Down syndrome – also known as trisomy 21 – is a serious genetic disorder, with four pregnancies out of five not reaching term naturally if the fetus is affected. However, 20% of conceptuses with Down syndrome are born live, grow up and can reach the age of 65.
How is this possible?
Researchers from the Universities of Geneva (UNIGE) and Lausanne (UNIL) hypothesised that individuals born with Down syndrome possess a high quality genome that has the ability to compensate for the effects of the third chromosome 21.
“The genome consists of all the genetic material that makes up an individual. It’s the genome that determines what becomes of a person, and makes him or her grow up and grow old, with or without disease. Some genomes are of better quality than others, and can also be less prone to illnesses such as cancer,”
explains Stylianos Antonarakis, the honorary professor in UNIGE’s Faculty of Medicine who led the research.
Gene Variation, Regulation And Expression
Basing their work on the hypothesis of a the quality of the genome, the geneticists tested the gene variation, regulation and expression of 380 individuals with Down syndrome and compared them to people without the genetic disorder.
The first test consisted of observing the presence of rare variants, i.e. potentially harmful genetic mutations, in people with Down. It is known that the a chromosome can have different rare variants in its two copies.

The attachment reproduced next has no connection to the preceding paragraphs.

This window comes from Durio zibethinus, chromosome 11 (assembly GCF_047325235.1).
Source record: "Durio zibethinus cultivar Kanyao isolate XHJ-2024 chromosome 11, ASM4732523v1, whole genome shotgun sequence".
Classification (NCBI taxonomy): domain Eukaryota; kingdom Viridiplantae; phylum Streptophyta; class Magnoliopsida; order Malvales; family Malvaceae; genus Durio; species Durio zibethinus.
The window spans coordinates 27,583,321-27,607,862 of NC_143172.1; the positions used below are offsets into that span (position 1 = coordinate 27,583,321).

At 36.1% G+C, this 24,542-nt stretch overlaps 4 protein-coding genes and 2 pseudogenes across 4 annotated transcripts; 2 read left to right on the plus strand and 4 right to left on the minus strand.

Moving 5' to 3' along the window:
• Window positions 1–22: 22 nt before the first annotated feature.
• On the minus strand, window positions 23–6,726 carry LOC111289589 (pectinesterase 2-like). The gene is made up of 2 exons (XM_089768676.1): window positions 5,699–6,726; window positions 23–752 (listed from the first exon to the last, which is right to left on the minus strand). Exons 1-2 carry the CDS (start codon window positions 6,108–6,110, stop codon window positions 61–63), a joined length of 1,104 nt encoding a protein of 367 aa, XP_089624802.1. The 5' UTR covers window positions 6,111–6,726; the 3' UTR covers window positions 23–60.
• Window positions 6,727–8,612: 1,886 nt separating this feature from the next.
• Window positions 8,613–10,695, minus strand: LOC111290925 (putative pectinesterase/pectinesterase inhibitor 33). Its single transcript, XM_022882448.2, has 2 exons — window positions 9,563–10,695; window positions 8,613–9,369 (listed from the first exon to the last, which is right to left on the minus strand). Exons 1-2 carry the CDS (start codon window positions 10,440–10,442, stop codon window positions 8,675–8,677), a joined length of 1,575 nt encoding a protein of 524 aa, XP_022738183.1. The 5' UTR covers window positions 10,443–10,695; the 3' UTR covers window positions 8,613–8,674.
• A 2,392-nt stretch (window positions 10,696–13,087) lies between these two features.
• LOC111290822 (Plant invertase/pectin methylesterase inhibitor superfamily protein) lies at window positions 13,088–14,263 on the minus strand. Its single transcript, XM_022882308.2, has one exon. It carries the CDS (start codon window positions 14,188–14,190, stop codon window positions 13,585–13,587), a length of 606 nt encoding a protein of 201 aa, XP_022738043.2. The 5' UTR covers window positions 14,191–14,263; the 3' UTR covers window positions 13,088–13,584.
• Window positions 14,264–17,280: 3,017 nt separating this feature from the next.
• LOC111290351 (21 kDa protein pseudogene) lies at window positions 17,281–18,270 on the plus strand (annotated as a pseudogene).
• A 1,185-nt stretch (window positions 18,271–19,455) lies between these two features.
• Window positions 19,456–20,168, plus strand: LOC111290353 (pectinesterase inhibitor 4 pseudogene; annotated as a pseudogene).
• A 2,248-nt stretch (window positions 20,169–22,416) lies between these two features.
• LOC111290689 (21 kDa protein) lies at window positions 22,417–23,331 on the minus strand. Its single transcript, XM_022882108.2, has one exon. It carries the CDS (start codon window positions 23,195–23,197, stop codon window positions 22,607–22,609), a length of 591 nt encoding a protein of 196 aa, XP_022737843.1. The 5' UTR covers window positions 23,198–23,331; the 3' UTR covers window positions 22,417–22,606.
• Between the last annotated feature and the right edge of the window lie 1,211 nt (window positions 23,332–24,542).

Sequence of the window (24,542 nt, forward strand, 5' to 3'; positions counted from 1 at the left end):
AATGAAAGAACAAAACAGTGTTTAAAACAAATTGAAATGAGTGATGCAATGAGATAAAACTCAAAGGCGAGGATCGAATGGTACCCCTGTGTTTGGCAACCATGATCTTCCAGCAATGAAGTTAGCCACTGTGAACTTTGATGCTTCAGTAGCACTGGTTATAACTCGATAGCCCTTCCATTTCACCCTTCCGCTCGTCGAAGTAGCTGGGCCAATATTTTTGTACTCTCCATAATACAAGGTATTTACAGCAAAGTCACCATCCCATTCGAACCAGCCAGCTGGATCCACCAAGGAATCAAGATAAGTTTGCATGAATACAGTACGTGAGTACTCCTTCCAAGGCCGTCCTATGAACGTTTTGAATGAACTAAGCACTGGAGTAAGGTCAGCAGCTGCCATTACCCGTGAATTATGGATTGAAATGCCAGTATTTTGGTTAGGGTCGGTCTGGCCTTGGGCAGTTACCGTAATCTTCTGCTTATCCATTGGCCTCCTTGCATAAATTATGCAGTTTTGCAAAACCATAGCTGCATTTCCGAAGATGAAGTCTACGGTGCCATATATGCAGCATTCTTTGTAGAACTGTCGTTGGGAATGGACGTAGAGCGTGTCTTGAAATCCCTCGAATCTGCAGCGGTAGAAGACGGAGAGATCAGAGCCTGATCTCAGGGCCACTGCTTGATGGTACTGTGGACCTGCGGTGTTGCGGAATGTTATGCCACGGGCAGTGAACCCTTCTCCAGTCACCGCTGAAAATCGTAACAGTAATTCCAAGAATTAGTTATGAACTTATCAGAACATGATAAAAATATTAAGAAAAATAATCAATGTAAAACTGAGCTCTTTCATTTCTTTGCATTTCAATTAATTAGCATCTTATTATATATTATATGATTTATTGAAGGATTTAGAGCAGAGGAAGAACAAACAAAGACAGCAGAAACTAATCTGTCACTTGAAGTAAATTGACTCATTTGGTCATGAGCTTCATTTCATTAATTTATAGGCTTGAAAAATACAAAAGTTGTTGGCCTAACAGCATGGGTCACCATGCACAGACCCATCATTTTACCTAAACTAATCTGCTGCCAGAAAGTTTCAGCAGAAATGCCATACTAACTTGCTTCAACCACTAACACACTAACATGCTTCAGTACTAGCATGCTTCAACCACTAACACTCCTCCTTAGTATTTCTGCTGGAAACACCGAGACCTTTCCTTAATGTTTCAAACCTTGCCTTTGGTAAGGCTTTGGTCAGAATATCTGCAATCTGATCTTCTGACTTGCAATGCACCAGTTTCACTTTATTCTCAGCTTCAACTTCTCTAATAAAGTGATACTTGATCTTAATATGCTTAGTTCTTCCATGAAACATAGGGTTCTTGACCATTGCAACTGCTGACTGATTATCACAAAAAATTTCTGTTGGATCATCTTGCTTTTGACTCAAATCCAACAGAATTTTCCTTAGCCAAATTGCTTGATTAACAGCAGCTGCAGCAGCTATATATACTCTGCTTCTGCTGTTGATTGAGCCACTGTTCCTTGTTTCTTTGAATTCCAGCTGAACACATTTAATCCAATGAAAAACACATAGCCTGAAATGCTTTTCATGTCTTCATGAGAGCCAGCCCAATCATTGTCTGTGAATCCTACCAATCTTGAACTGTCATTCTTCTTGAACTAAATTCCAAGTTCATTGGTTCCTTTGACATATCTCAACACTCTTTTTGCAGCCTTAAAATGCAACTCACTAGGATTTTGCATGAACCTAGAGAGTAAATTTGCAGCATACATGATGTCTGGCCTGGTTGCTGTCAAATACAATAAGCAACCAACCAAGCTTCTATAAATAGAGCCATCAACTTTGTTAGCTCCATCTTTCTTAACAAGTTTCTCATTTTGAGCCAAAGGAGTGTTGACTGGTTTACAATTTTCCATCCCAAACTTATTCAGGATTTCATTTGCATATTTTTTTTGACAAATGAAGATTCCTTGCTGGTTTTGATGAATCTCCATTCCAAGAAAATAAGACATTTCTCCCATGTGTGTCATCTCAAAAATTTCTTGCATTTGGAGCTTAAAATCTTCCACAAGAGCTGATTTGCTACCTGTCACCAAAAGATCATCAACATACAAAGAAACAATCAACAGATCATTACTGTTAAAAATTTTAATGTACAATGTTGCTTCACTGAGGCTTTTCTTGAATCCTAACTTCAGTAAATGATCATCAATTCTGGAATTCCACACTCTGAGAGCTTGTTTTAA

In a person with Down, however, the rare mutations that are identical for all three copies of chromosome 21 and limited in number, thereby reducing the total of potentially deleterious variants.
In a next step, the geneticists have studied the regulation of genes on chromosome 21. Each gene has switches that regulate its expression either positively or negatively.
Since people with Down have three chromosomes 21, most of these genes are overexpressed.
“But we discovered that people with Down syndrome have more regulators that diminish the expression of the 21 genes, making it possible to compensate for the surplus induced by the third copy,”
says Konstantin Popadin, a researcher at UNIL’s Center for Integrative Genomics.
Finally, the researchers focused on the variation gene expression for the chromosomes of the entire genome. Each gene expression on a scale from 0 to 100 forms part of a global spread curve, with the median – 50 – considered the ideal expression.
“For a normal genome, the expressions oscillate between 30 and 70, while for a person with Down syndrome, the curve is narrower around the peak that is very close to 50 for genes on all the chromosomes,” continues professor Antonarakis. “In other words, this means that the genome of someone with Down leans towards the average – optimal functioning.”
Indeed, the smaller the gene expression variations are, the better the genome.
The geneticists were thus able to test the three functions of genomes of people suffering from Down syndrome.
“The research has shown that for a child with Down to survive pregnancy and then grow, his or her genome must be of a higher quality so that it can compensate for the disabilities caused by the extra copy of chromosome 21,”
concludes Popadin. These conclusions may also apply to other serious genetic disorders where pregnancies reach full term.
Konstantin Popadin, Stephan Peischl, Marco Garieri, M. Reza Sailani, Audrey Letourneau, Federico Santoni, Samuel W. Lukowski, Georgii A. Bazykin, Sergey Nikolaev, Diogo Meyer, Laurent Excoffier, Alexandre Reymond, and Stylianos E. Antonarakis
Slightly deleterious genomic variants and transcriptome perturbations in Down syndrome embryonic selection
Genome Res. January 2018 28: 1-10; doi:10.1101/gr.228411.117
Image: Down syndrome human karyotype 47,XY,+21 by Wessex Reg. Genetics Centre. Credit: Wessex Reg. Genetics Centre. CC BY
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